The problem of being "lost in hyperspace" is well known for long time. The loss of orientation occurs, in addition to other causes, as a result of inability to capture the link semantics while following the hypertext links. Furthermore, the links as we know them from the Web are single directional, so users lose their context immediately after following the link. The web pages appear from "nowhere" and disappear somewhere again after reading.
Several methods for navigation support have been proposed. Their common drawback is that they can not be used for inter-site navigation support, the only inter-site navigation aids being those offered by web browsers.
We have proposed a method of adaptive navigation support in information spaces represented as graphs. In every step of navigation, adjacent nodes are extracted, evaluated using specified metrics and sorted according to computed evaluation.
With the aim of evaluation of the proposed method, the method has been implemented in the domain of navigation support in the Web. Graphical user interface of the implemented application is shown below. Navigation support is offered in terms of visualization of currently displayed web page neighborhood.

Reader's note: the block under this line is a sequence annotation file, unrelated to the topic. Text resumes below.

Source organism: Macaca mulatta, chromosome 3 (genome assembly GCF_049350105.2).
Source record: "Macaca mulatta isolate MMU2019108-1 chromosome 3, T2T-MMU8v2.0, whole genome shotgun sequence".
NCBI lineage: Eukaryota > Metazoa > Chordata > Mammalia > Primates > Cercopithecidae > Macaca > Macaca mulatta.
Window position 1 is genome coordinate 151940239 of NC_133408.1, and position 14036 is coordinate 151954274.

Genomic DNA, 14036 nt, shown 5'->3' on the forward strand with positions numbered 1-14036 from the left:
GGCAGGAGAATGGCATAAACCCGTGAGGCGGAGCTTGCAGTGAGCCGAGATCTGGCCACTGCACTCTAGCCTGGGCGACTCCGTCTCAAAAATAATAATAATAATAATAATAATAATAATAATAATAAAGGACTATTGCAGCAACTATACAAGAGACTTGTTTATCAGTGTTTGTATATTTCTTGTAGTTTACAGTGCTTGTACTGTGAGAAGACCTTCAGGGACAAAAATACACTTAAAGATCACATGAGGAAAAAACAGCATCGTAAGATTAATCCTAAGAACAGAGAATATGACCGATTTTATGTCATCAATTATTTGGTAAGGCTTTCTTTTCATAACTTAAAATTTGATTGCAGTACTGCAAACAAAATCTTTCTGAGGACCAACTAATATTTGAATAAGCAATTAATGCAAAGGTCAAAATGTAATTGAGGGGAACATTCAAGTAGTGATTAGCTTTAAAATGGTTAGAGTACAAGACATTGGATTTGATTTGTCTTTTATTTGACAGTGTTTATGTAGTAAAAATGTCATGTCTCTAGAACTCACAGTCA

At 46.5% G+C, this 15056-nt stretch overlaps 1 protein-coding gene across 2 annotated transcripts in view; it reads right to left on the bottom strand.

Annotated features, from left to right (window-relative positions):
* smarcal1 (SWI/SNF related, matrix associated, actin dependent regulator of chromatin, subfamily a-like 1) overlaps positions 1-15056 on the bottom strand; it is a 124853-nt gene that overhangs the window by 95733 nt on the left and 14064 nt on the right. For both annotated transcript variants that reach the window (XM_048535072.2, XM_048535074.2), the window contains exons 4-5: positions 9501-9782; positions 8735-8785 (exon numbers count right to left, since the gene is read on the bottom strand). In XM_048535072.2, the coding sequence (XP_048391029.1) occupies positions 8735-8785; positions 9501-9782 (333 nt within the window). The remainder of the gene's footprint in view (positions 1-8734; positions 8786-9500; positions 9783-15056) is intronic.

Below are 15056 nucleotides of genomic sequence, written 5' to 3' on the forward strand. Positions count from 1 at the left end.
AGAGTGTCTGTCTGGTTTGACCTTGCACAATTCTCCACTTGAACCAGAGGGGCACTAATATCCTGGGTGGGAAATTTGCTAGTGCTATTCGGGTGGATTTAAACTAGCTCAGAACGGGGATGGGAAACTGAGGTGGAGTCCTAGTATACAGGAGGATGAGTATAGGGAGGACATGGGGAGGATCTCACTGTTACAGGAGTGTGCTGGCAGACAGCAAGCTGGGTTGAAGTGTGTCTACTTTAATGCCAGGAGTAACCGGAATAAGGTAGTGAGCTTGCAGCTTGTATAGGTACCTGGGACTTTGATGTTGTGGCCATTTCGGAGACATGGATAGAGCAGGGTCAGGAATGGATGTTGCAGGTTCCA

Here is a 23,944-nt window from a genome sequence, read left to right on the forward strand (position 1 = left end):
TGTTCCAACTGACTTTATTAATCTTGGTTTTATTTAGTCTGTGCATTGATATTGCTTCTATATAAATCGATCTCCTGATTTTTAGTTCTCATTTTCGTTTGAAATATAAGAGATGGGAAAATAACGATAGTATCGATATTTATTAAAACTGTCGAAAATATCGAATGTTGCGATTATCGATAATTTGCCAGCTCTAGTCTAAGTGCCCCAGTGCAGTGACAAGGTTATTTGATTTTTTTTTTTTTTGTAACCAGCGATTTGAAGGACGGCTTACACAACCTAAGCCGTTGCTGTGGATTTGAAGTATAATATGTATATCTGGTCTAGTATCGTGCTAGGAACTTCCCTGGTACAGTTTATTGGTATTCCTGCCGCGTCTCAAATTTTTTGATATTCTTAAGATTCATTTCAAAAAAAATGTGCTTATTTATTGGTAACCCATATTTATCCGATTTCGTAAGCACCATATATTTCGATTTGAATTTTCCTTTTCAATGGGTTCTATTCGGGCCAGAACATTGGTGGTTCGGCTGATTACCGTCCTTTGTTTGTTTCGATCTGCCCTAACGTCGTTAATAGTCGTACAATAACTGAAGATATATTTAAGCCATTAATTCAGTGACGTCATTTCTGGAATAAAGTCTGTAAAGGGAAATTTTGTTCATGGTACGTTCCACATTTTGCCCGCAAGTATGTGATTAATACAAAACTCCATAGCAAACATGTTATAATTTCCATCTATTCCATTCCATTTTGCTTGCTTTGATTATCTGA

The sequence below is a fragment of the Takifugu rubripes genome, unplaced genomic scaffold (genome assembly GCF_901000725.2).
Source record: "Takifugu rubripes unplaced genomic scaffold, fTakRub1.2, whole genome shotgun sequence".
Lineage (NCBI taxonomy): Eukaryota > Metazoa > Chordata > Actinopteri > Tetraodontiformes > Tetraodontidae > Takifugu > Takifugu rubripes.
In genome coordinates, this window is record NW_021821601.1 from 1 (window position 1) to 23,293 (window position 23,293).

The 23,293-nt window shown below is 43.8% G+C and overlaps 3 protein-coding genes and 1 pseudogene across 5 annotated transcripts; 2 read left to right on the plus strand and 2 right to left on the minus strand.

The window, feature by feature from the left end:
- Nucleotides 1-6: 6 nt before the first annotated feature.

Evaluation metrics take user preferences captured by their tag usage into account. Web pages are also ranked based on their mutual similarity computed using common tags describing these sites in social bookmarking services (e.g. del.icio.us).
The implemented application has been evaluated by means of a user study. After a short browsing session, users have filled a survey. Generally, users perceived the application to be useful and easy to use, which was in accordance with the hypotheses. The main perceived advantage of the application is the ability to find new interesting web pages.
Compared to existing approaches, the advantage of the proposed method is inter-page navigation support which is not dependent on any navigational aids on the side of browsed hypertext. Constraints of the proposed method are mainly technological, given that while it is a trivial task to extract outgoing links from pure HTML (href tags), the problem is more difficult in case of various client side technologies as Flash or AJAX powered dynamically updated pages.